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Data Source Format in SQL Server Connection String

    Question

  • Hi,

    I'm using VS2008 and SQL Server 2005 Express. The following code lists the servers available and their instances:

    DataTable table = SqlDataSourceEnumerator.Instance.GetDataSources();
    foreach (DataRow r in table.Rows)
        {
            Debug.Print("server = '{0}', instance = '{1}'", r["ServerName"], r["InstanceName"]);
        }
    

    As far as my understanding goes, in order to successfully connect to a server I need to use something like:

    Data Source = serverName\instanceName.

    What happens if for some servers the instance name is the null string? What does this mean?

    Kind regards,

    Carlos Mallen

    Thursday, February 23, 2012 4:06 PM

Answers

  • Hi Carlos Mallen,

    Welcome to MSDN Forum.

    If you only appoint a server name, it means it will use the default instance. More information about it, please refer to the link below.

    Instance Configuration

    Best Regards


    Allen Li [MSFT]
    MSDN Community Support | Feedback to us

    Monday, February 27, 2012 8:40 AM
  • Just a quick summary to get your head straight.

    SQL Server can have multiple "instances" of a database service on the same computer.   These are called named instances.   Each named instance will listen on a different port.   You can create up to 16 named instances on a single computer.

    When connecting you have 2 options.  #1 you can specify computer name and instance name in the Data Source.  #2 you can specify computer name and port number if the instance is listening on tcp protocol.

    For local connectivity, it is easier to just use the instance name, you can abbreviate local SQL by using (local) or ., for example:

    Data Source=.\MyInstance;

    or

    Data Source=(local)\MyInstance;

    The local connectivity uses a special protocol called "shared memory".  This allows client to connect without having to use a tcp socket.   This is also safer for a local only copy of SQL Server to not expose itself to remote tcp sockets, so often they have the tcp sockets turned off.

    For remote connections, you use the computer name  and instance name or computer name and port.  If you use the instance name, this requires you setup and enable the SQL Browser service.  The SQL Browser service is the service that resolves the port for the remote clients, so it converts MyInstance to the appropriate tcp port for the client.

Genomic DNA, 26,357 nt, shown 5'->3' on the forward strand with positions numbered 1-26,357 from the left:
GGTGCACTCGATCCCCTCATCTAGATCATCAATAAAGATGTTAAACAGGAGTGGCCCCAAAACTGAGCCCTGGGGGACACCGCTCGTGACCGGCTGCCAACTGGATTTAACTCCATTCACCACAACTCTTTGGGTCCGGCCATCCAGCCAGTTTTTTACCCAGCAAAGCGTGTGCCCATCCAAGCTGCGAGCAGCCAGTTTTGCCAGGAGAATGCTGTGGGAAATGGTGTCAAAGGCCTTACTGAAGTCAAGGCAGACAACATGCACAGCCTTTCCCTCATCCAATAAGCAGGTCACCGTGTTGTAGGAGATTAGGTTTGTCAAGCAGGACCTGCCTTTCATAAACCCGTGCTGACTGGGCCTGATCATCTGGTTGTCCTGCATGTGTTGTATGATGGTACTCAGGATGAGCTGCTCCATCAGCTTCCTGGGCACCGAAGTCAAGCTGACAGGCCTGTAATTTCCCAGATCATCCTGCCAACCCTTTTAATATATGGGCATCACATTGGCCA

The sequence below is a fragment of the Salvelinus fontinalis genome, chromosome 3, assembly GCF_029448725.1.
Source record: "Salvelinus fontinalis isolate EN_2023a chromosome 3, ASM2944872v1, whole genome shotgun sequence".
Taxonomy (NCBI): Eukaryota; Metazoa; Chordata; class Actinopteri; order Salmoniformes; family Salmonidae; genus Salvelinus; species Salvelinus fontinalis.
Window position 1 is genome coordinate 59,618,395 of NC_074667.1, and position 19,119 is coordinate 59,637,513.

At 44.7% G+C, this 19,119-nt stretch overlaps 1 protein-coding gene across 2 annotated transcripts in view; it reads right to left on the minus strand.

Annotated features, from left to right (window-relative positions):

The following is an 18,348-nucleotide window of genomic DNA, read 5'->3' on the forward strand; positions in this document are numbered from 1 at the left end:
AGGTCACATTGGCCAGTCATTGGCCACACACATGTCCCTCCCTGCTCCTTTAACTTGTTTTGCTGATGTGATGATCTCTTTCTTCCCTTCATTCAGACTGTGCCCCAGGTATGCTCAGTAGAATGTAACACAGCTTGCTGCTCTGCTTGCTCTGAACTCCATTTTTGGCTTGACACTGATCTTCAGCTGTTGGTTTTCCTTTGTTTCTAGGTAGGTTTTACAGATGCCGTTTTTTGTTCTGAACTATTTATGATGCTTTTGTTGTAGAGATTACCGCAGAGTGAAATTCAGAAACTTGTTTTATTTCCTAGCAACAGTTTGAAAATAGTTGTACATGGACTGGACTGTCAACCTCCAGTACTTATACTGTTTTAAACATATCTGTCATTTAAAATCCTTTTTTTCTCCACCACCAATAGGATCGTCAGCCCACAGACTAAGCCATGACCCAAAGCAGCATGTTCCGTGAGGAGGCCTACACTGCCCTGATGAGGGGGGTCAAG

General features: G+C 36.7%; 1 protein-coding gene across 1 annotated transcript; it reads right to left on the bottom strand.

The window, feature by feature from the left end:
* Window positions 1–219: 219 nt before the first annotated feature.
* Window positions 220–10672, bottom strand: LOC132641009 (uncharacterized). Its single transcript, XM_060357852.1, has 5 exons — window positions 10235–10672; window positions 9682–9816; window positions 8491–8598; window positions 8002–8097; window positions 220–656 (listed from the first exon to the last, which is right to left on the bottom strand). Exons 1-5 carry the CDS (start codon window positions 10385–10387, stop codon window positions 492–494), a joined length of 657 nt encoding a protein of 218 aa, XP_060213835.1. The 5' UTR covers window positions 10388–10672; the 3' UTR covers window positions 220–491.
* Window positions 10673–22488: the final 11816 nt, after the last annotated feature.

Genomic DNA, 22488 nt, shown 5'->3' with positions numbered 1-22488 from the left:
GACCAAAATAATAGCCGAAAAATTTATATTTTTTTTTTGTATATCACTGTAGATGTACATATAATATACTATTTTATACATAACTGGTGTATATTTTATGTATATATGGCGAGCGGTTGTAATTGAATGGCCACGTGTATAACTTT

Hope this makes it clearer!


    Matt

    Monday, February 27, 2012 5:47 PM

All replies

  • Hi Carlos Mallen,

    Welcome to MSDN Forum.

    If you only appoint a server name, it means it will use the default instance. More information about it, please refer to the link below.

    Instance Configuration

    Best Regards


    Allen Li [MSFT]
    MSDN Community Support | Feedback to us

    Monday, February 27, 2012 8:40 AM
  • Just a quick summary to get your head straight.

    SQL Server can have multiple "instances" of a database service on the same computer.   These are called named instances.   Each named instance will listen on a different port.   You can create up to 16 named instances on a single computer.

    When connecting you have 2 options.  #1 you can specify computer name and instance name in the Data Source.  #2 you can specify computer name and port number if the instance is listening on tcp protocol.

    For local connectivity, it is easier to just use the instance name, you can abbreviate local SQL by using (local) or ., for example:

    Data Source=.\MyInstance;

    or

    Data Source=(local)\MyInstance;

    The local connectivity uses a special protocol called "shared memory".  This allows client to connect without having to use a tcp socket.   This is also safer for a local only copy of SQL Server to not expose itself to remote tcp sockets, so often they have the tcp sockets turned off.

    For remote connections, you use the computer name  and instance name or computer name and port.  If you use the instance name, this requires you setup and enable the SQL Browser service.  The SQL Browser service is the service that resolves the port for the remote clients, so it converts MyInstance to the appropriate tcp port for the client.

    Hope this makes it clearer!


    Matt

    Monday, February 27, 2012 5:47 PM